The cry to “Remember the Alamo” went up in 1836 at the Battle of San Jacinto. The Texan rebels routed Santa Anna’s Mexican army and General Sam Houston became the first President of the Republic of Texas. However, the Mexicans did not relinquish their claim on the Lone Star State very easily. For several years after the battle, there were skirmishes between the two countries. In 1842, General Woll marched into San Antonio, with his 1600 Mexican troops and exchanged gunfire with local citizens. Among these was 27-year-old James Lawrence Trueheart, whose family emigrated from Scotland.
Trueheart was no stranger to defending his precious homeland. In 1841, he enlisted with the Texas Rangers under command of the brave and legendary ranger, Jack Hays. Hays is considered by many to be the ranger who first established the Ranger legacy in Texas. San Antonio was at the edge of the frontier and the Rangers had to patrol and protect the citizens from Comanches and Mexican bandits. Courage and grit were essential qualities all Texas Rangers had to have in great measure.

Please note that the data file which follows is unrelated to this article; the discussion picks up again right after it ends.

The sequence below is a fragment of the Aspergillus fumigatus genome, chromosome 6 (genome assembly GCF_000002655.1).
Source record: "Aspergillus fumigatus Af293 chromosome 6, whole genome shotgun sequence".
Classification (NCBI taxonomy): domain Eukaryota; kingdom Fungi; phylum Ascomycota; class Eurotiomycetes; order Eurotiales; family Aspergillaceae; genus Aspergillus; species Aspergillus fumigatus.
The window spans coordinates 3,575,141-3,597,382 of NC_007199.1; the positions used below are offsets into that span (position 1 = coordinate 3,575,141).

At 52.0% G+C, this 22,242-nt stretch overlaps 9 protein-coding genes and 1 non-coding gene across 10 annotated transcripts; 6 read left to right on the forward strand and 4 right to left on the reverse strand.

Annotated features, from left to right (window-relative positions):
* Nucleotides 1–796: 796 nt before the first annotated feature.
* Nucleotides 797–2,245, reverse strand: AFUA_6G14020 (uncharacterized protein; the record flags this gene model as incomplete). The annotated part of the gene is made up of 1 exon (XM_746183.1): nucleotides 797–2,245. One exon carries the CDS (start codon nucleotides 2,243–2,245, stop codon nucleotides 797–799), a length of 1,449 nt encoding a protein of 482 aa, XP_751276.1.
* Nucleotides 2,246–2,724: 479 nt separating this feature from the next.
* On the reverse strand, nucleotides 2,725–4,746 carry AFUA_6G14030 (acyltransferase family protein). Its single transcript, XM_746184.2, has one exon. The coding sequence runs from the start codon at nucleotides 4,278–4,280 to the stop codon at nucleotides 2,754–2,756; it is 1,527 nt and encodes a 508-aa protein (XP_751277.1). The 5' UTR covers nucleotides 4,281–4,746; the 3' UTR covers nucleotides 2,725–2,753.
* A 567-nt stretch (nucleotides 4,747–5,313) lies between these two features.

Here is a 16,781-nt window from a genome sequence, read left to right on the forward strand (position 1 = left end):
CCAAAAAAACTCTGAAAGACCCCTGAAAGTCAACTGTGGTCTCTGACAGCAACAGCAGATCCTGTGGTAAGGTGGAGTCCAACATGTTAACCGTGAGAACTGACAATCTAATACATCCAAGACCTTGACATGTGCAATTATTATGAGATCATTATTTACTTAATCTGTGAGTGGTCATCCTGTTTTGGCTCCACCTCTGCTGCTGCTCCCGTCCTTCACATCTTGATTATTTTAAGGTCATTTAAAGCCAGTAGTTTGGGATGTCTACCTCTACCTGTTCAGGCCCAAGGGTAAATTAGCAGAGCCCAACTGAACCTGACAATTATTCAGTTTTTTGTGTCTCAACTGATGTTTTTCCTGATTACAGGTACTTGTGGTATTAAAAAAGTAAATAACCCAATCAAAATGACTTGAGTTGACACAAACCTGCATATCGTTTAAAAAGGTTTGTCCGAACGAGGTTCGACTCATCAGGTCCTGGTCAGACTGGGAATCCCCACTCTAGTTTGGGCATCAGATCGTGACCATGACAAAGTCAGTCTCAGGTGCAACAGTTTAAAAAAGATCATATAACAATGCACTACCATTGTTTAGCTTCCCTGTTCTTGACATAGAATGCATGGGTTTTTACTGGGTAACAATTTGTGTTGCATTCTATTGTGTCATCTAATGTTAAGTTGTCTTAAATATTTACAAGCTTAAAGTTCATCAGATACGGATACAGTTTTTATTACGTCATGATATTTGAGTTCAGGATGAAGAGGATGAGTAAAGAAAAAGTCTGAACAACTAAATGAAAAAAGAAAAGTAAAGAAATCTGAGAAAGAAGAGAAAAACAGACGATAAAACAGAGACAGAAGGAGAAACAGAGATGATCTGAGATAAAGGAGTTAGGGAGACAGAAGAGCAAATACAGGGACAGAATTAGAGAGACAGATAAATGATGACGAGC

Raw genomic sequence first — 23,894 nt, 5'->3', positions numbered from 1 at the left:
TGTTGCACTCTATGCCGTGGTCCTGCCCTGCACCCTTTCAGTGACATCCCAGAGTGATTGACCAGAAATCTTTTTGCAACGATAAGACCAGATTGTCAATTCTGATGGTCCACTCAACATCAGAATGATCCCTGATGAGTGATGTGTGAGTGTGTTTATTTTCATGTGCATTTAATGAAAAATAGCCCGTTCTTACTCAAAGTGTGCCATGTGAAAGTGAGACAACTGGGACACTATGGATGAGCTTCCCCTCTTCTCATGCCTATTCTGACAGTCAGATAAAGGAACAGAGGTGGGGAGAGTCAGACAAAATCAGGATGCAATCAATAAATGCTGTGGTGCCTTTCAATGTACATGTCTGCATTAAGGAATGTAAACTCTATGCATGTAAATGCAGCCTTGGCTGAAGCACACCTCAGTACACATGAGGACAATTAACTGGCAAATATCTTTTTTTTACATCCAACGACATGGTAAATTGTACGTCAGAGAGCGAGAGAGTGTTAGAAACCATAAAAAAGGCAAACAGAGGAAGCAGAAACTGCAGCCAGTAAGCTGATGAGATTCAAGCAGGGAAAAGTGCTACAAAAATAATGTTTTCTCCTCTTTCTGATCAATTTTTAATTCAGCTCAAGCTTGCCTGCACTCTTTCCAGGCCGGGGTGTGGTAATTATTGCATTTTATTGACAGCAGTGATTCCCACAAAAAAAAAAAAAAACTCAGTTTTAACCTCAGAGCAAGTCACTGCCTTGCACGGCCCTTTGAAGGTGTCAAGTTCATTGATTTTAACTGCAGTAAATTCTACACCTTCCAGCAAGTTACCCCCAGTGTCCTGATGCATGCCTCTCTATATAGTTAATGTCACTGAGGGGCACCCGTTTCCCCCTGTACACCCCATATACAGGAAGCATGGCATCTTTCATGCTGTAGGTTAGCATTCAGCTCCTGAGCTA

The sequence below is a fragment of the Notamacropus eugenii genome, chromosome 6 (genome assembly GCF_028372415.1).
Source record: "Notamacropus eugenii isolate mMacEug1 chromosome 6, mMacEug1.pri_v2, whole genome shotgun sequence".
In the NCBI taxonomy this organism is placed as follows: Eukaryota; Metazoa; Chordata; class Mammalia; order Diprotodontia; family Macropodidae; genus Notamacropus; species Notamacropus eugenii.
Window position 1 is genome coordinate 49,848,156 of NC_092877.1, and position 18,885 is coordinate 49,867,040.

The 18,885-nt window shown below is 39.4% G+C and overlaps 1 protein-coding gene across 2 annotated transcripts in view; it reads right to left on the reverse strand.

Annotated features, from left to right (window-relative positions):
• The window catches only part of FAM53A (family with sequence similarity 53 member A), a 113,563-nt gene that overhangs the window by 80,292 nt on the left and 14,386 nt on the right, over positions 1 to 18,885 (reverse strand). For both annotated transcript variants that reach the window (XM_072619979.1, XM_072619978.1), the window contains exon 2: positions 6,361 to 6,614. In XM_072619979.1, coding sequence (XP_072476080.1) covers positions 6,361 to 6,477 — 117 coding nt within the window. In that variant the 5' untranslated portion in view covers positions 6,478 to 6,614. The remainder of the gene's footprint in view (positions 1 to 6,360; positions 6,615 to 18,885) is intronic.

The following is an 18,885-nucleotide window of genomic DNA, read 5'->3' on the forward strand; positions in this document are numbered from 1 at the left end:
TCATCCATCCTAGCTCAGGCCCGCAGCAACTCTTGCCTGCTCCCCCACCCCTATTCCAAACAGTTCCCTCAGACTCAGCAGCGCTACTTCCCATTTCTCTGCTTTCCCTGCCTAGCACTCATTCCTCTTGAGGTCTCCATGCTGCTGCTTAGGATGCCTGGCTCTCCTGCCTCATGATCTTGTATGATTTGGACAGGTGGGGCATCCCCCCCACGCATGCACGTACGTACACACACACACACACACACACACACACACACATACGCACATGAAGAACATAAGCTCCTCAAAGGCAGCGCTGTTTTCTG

Trueheart and the entire district court, which was in session that day, were captured and marched on foot the 1800 miles to the foreboding Perote Prison, a massive stone fort complete with moat and drawbridge, near Mexico City. The journey took them 90 days… days of deprivation, hunger and suffering. There, though the prisoners were kept in a dungeon shackled one to another in pairs, starved and suffering, Trueheart was somehow able to keep a diary of his experience. The men remained in prison for 2 years, until their release was negotiated. Upon returning to San Antonio, he married the beautiful and prominent Margarita de la Garza, whose father coined the first money in Texas, bearing his initials and the Lone Star, which later became the state symbol. The oldest Spanish mission in Texas, Mission Espada, was located on Margarita’s family land.